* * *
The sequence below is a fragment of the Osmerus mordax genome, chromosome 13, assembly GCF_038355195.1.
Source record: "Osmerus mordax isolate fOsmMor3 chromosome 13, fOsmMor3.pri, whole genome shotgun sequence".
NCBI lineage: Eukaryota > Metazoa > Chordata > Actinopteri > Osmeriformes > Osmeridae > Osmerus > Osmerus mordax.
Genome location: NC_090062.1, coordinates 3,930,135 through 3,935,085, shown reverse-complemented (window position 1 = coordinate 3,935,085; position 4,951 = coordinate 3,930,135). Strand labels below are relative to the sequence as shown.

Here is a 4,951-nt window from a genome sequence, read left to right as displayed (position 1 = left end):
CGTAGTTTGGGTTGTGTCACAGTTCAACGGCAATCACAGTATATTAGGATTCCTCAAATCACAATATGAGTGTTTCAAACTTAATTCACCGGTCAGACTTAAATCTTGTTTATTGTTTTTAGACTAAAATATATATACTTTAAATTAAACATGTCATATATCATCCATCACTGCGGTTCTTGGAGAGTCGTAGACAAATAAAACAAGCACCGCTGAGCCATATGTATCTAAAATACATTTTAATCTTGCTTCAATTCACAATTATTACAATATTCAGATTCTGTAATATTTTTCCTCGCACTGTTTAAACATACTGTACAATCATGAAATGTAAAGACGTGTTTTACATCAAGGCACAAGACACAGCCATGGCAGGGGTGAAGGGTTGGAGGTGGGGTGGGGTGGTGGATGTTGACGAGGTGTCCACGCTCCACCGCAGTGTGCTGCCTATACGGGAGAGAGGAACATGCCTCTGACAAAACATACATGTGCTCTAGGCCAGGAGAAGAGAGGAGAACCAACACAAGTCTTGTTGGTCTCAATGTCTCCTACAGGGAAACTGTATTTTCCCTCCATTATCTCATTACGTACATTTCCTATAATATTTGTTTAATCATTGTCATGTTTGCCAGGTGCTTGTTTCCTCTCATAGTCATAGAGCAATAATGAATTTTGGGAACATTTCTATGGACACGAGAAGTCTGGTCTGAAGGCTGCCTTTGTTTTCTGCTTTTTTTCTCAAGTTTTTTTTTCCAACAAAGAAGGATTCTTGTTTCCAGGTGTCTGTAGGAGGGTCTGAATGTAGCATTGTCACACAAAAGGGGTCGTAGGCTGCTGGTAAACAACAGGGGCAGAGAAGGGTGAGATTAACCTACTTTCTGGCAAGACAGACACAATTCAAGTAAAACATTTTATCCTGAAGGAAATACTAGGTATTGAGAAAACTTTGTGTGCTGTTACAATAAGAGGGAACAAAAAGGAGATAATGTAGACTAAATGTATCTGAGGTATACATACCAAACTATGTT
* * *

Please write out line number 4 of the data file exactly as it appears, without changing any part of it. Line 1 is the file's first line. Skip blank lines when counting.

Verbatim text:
Genome location: NC_090062.1, coordinates 3,930,135 through 3,935,085, shown reverse-complemented (window position 1 = coordinate 3,935,085; position 4,951 = coordinate 3,930,135). Strand labels below are relative to the sequence as shown.